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IQALUIT, Nunavut, July 12, 2021 (LifeSiteNews) – The mayor of Iqaluit, the capital of the Canadian territory of Nunavut, recently proposed taxing local churches, and he plans to bring forward this motion at the upcoming city council meeting.

According to Nunatsiaq News, this announcement came after reports of the discovery of 751 bodies, some of which are believed to be former students, located in unmarked graves at the former Marieval Indian Residential school, which is about 160 kilometres east of Regina, Sask.

Mayor Kenny Bell threatened to remove the churches’ exemption from paying municipal property taxes, claiming they did not deserve it. “We’re not retaliating against them; they literally killed thousands of children,” he alleged in an interview with Nunatsiaq News. In 2020, Bell supported the removal of a Nunavut cabinet official from office after he made comments defending black unborn babies.

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People of goodwill can disagree about the safety, efficacy and religious implications of a new vaccine for the coronavirus.

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Fear of a disease - which we know very little about, relative to other similar diseases - must not lead to knee-jerk reactions regarding public health, nor can it justify supporting the hidden agenda of governmental as well as non-governmental bodies that have apparent conflicts of interest in plans to restrict personal freedoms. 

The so-called "public health experts" have gotten it wrong many times during the current crisis. We should not, therefore, allow their opinions to rush decision-makers into policies regarding vaccination.

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** While LifeSite opposes immorally-produced vaccines using aborted fetal cell lines, we do not have a position on any particular coronavirus vaccines produced without such moral problems. We realize many have general concerns about vaccines, but also recognize that millions of lives have been saved due to vaccines.

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“Tax exemptions, as a whole, are supposed to be for groups that do the community good. It’s very clear that the Catholic Church hasn’t done the community any good,” Bell claimed, regardless of the fact that some Indigenous people say that they benefited from and are grateful for the residential schools they attended.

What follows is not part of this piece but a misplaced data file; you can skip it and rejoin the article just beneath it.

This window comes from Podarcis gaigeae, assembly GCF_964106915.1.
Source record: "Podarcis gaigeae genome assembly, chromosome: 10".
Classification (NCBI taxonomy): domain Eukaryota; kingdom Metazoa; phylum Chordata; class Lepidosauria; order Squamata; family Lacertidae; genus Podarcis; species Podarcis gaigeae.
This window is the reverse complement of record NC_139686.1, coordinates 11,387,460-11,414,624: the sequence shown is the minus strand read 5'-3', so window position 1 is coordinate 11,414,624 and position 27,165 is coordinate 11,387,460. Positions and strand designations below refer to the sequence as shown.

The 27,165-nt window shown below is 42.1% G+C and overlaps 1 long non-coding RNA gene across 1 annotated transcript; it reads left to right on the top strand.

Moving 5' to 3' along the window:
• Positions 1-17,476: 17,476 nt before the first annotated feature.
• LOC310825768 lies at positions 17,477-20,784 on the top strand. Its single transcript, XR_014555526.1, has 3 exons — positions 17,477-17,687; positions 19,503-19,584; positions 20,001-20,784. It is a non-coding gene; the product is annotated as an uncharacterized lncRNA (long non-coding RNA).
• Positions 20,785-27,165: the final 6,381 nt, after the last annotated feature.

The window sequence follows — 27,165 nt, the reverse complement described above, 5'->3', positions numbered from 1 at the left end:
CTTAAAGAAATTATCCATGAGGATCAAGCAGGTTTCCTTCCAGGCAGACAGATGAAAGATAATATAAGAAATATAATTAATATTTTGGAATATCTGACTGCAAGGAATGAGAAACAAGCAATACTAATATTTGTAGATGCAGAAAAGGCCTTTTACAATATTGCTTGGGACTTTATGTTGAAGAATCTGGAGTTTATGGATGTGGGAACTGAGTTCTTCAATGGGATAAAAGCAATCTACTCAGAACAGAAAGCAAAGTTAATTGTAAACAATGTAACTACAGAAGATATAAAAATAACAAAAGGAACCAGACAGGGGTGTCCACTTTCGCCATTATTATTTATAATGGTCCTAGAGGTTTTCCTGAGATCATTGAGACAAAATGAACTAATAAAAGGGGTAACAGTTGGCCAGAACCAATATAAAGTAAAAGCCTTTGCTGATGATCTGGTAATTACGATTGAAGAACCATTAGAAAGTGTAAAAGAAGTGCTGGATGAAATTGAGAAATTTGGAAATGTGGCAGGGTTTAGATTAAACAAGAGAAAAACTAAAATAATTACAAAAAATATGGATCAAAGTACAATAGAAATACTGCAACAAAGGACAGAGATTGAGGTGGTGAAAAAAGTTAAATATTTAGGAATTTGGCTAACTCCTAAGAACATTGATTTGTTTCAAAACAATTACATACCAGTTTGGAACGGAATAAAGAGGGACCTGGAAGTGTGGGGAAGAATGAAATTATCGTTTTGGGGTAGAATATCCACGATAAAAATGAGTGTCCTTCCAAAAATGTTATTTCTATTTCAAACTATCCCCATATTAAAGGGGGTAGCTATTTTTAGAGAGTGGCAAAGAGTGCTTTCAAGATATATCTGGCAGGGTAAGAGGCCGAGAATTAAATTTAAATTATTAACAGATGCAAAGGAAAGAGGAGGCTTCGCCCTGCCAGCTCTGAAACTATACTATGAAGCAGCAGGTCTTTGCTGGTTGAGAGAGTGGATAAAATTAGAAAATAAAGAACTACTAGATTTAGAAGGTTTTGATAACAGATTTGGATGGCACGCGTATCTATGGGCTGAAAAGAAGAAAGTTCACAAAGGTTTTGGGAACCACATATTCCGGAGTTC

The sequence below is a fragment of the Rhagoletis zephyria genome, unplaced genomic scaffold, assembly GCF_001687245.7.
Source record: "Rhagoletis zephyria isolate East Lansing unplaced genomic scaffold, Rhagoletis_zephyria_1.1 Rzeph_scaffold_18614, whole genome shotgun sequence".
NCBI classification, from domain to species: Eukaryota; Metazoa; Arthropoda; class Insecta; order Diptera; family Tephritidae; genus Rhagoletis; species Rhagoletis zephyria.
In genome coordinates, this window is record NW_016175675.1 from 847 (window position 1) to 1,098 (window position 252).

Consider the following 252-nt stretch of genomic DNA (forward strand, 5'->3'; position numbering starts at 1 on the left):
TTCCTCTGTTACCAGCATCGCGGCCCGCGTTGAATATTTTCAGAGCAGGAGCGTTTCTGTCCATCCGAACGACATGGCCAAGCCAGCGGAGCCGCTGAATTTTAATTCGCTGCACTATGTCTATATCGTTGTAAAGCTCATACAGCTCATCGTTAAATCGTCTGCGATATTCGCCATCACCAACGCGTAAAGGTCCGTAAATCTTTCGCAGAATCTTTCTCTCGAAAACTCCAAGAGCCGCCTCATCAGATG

He said this to persuade the Catholic Church to release documents about the history of residential schools. Bell also says that the Catholic Church needs to apologize, despite the fact that the Catholic Church in Canada – and in Rome – has long acknowledged some Catholics were at fault in the residential school system. It was the Canadian government, however, that mandated that First Nations children be taken from their parents and placed in residential schools, some of which were run by the Catholic Church.

“Other than [removing the tax exemption], there’s no [recourse] to deal with them,” Bell said, claiming he was not targeting Catholic Churches, but all local churches.

Father Daniel Perreault, a priest at the Iqaluit Roman Catholic Church, responded by saying that his parish “stands in solidarity with the Native peoples of Canada,” but “it is sad that the mayor of our community chooses to target the churches of Iqaluit by proposing to cancel the property tax exemption provisions.”

“Placing an additional financial burden on local parishes does not harm the Canadian or world-wide Catholic Church, which is not responsible for our financial viability,” Perreault said. “It rather limits our ability to help our fellow Iqalummiut.”

He pointed out that the diocese responsible for the Iqaluit Catholic Church was the first in Canada to apologize to residential school alumni in 1996, and again in 2014.

Although the residential school system was founded by the secular government in the 19th century, and then woefully underfunded by the state, and although different religious groups were asked to run the schools, the Catholic Church has borne the brunt of recent criticism.

Catholic author Michael O’Brien who attended residential schools and gave testimony to the Truth and Reconciliation Commission, previously told LifeSiteNews that the chief underlying issue in the residential school saga was the institutional abuse of children by removing them from their families by the state authorities, and then taken to the schools, noting the “long-term psychological and social effects of this.”

Furthermore, residential schools were severely underfunded, meaning that children did not receive sufficient medical care. These children often suffered from excessively high rates of tuberculosis. From 1910 through 1920, child mortality rates were consistently high. Additionally, the Department of Indian Affairs often refused to ship home the bodies of children who died at the government-mandated schools, meaning they were frequently buried on site.


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